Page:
Surgical decompression in the setting of degenerative spondylolisthesis has shown equivalent results to decompression and fusion in some short-term follow-up studies. Lombardi et al 2 reported results for surgical decompression only in patients with degenerative spondylolisthesis. The authors demonstrated 33% good-to-excellent outcomes in patients with wide decompression (total facetectomy), 80% of patients with facet preservation, and 90% of patients with concomitant posterolateral arthrodesis, suggesting that a limited decompression may be a good option in the treatment of degenerative spondylolisthesis.More widely quoted, Fischgrund et al,3 in a prospective randomized study of 68 patients, demonstrated no statistical differences in outcomes or patient satisfaction at two-year follow-up of patients with a successful union compared to those with a pseudarthrosis. Herkowitz and Kurz3 also reported no differences in outcomes between patients with successful arthrodesis and pseudarthrosis in a prospective randomized study of 50 patients. These papers have been used to suggest that the addition of spinal arthrodesis to surgical decompression will not influence outcomes.
The small number of patients, as well as short-term followup, limit the conclusions available from the these two papers. In fact, in a longer-term follow-up of a group of the same patients described by Herkowitz and Kurz, and Fischgrund et al, Kornblum et al4 demonstrated that a successful arthrodesis resulted in better pain relief and improved functional status. This suggests that the optimal effects of spinal arthrodesis might not be seen for many years after treatment. Other groups have also reported improved outcomes in patients undergoing decompression with spinal arthrodesis. Bridwell et al,5 in a prospective study of 49 patients, documented improved functional status (walking ability) in patients undergoing decompression and instrumented fusion. In a meta-analysis, Mardjetko et al6 reported greater patient satisfaction after decompression and arthrodesis (86% to 90%) compared to decompression only (69%).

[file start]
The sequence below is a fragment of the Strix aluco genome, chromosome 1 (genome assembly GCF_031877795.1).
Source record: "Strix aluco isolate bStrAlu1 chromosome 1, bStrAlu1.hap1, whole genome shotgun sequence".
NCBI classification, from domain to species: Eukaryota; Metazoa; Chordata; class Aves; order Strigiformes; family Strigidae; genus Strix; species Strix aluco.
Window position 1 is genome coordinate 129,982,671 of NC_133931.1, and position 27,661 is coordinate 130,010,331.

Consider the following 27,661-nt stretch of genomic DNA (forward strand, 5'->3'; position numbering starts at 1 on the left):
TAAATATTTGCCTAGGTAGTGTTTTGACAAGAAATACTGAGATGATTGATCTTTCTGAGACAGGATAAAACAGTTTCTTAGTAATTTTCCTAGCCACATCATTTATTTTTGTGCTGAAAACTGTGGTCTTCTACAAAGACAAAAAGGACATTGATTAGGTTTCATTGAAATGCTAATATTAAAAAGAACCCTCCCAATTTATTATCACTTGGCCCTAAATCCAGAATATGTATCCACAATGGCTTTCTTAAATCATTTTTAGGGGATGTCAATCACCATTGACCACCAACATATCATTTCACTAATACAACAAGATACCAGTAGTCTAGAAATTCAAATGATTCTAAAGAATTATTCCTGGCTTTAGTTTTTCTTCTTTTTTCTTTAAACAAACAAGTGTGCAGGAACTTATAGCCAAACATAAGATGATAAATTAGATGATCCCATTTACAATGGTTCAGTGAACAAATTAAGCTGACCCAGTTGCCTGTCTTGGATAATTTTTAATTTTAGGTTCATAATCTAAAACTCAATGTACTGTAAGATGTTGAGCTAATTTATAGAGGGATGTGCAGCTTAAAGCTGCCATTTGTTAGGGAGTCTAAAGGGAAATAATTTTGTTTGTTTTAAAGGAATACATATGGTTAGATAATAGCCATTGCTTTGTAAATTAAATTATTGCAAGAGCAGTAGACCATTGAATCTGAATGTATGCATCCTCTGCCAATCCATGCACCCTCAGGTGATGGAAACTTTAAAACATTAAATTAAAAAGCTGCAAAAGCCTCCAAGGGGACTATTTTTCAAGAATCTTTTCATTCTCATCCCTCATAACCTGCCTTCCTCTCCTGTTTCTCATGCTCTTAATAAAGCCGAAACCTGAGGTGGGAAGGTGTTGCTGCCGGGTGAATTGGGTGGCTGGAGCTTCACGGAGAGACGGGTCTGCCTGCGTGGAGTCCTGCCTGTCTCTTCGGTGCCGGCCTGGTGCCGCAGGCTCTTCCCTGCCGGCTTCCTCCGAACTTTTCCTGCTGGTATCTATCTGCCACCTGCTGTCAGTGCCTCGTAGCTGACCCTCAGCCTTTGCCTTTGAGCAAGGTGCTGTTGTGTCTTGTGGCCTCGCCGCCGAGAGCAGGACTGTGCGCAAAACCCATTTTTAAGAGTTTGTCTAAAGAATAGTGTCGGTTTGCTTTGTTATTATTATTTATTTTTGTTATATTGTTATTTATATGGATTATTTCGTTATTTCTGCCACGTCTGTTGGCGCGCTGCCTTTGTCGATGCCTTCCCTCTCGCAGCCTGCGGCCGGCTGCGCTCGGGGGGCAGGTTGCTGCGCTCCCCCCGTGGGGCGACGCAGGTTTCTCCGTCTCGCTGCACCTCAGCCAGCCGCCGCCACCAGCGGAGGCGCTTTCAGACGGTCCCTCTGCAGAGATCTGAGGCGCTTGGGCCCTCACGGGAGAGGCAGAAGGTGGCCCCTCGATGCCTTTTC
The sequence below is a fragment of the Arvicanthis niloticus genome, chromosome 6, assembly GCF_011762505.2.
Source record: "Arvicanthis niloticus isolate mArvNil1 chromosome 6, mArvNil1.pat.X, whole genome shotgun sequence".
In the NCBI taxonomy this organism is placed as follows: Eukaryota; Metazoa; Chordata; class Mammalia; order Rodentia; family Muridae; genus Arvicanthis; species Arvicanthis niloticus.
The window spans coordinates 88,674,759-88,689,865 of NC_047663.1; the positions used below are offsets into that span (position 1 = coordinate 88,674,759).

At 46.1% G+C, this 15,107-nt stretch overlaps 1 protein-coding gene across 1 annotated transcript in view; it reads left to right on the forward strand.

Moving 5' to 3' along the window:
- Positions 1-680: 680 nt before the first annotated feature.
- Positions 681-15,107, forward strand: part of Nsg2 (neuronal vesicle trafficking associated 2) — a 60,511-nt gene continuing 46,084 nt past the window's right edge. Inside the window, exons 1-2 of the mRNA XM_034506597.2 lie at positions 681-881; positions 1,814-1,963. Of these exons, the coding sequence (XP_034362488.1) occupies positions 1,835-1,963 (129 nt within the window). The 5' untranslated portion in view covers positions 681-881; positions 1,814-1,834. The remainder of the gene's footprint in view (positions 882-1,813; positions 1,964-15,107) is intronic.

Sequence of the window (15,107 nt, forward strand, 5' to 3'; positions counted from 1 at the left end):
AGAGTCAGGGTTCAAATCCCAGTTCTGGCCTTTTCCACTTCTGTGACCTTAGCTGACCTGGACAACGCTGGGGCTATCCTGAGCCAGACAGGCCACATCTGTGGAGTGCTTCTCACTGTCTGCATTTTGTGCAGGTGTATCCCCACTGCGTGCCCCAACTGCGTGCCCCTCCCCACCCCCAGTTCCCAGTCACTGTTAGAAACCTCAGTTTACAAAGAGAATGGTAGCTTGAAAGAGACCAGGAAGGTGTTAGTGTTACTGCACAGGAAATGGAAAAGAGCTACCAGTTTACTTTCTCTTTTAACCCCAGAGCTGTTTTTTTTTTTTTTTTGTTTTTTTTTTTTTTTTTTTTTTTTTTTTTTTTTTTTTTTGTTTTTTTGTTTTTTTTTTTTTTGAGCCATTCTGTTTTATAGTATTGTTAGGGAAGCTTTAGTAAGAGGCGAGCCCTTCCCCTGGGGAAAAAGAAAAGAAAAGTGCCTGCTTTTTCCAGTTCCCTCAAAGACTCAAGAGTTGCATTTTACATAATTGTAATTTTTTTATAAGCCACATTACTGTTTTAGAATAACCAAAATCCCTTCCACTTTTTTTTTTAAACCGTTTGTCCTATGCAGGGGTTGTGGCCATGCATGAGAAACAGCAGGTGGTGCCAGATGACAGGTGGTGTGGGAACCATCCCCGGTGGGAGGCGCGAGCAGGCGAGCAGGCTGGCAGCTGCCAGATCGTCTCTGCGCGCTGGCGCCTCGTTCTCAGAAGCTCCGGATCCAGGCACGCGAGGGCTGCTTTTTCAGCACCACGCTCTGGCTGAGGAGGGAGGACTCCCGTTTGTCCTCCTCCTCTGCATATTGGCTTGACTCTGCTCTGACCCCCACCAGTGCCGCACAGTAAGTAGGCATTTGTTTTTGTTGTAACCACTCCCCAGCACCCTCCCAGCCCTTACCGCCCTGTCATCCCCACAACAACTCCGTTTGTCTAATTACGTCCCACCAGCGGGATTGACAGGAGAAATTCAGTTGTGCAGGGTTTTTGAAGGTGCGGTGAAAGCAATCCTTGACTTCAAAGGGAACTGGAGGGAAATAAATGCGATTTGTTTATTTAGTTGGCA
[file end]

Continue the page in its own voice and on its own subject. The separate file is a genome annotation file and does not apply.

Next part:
Perhaps most convincing, the SPORT trial has recently reported outcomes after surgical treatment of degenerative
spondylolisthesis in a prospective study.7 Surgical treatment was dominated by decompression and arthrodesis (352/372 patients) with only20 patients undergoing decompression only. Surgical results were statistically better than conservative treatment at two-year follow-up. This SPORT study demonstrated safety and efficacy of surgical management of degenerative spondylolisthesis. So few patients were treated with decompression only that insufficient numbers exist to compare the two treatment options. The preponderance of decompression and arthrodesis at all 13 surgical centers confirms its success and safety, and confirms its widespread acceptance as a preferred treatment option for lumbar degenerative spondylolisthesis.
While the results of surgical decompression and fusion are well established and reported to be better than decompression alone, the complication profile of each surgical option must also be considered. Certainly, intraoperative blood loss, operative time and hospital stay may be greater when including an arthrodesis. Lumbar arthrodesis may result in a pseudarthrosis, though the use of instrumentation has been shown to decrease this risk.4,5 Complications from instrumentation misplacement have also been reported in lumbar arthrodeses. To the contrary, however, the SPORT study reported only a small number of fusion-related complications, pseudarthrosis in 3/352 patients, and no instrumentation–related adverse events.7
The unique complication of decompression-only surgery is the potential for postoperative spinal instability with slip